In addition, we tried not to leave the dogs alone for more than six hours at a time. According to Campbell, this timeframe max is a good rule of thumb.

“Puppies can’t be left for very long without going out because their bladders are small and they need to eliminate more often,” she says. So for a puppy, leave them alone for no longer than four hours. With adult dogs, she adds, “I would leave them for six to seven hours but no longer than that.”

In addition to age, consider the activity level of your dog. If your dog is exercised frequently, you may want to hire a dog walker to come in more often than every six to seven hours. My own dogs are normally walked every four or so hours—good for them and good for me in that it gets me out of my office multiple times a day. Knowing that, we always arrange to have a dog walker come every four hours or so if we’re going to be away all day.

With an elderly dog, Campbell says, you may want to think more along the lines of a puppy timeframe. “Geriatric dogs have to eliminate more frequently,” she says, “and as a geriatric dog, you want to get them up and moving.”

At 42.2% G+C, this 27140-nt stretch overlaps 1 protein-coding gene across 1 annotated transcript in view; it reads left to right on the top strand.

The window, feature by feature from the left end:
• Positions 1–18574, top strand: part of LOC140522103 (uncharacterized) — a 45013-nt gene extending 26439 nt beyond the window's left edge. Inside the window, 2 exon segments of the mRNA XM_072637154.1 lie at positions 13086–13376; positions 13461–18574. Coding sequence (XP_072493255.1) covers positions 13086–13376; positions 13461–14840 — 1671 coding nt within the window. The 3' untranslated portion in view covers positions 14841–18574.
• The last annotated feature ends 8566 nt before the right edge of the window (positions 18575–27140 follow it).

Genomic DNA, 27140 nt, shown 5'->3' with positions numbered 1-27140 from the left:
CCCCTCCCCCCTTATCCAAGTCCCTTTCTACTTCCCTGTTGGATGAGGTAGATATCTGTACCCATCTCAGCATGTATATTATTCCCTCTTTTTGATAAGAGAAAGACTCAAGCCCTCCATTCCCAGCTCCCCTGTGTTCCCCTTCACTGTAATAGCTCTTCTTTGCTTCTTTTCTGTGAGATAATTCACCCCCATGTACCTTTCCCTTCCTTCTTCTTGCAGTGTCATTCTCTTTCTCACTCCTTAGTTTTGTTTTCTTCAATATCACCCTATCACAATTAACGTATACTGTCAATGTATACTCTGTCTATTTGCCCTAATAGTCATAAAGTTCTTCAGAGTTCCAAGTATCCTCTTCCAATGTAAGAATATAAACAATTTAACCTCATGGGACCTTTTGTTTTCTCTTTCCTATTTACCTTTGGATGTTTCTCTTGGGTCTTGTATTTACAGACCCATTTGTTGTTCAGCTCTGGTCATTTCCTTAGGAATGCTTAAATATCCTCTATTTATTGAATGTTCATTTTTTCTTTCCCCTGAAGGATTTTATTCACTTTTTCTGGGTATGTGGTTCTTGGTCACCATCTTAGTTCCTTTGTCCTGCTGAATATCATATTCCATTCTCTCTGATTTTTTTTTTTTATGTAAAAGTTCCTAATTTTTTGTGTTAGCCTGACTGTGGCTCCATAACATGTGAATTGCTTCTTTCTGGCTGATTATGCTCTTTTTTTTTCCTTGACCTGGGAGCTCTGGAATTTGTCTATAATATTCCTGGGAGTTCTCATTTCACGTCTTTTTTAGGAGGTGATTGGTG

More than just separation anxiety

Even so, it’s important to remember that just being left alone isn’t all that upsets some pets. “While your pet is home alone, they may also become frightened by unexpected noises, such as a newly started construction project that may trigger more stress and anxiety than usual,” she says. “In fact, it is not uncommon for dogs with separation anxiety to also suffer from noise anxiety, also known as noise aversion. Separation anxiety is a serious condition, so it’s best to consult a veterinarian to help ease your pet’s anxiety.”

You’ll know if your dog has noise aversion or anxiety if they freak out during thunderstorms or fireworks on the 4th of July. If you know noises bother your dog, you can try leaving on a bathroom fan or the exhaust fan on your microwave to drown out any noises. You can also try a white noise machine. If all else fails, you can talk to your doctor about medical interventions.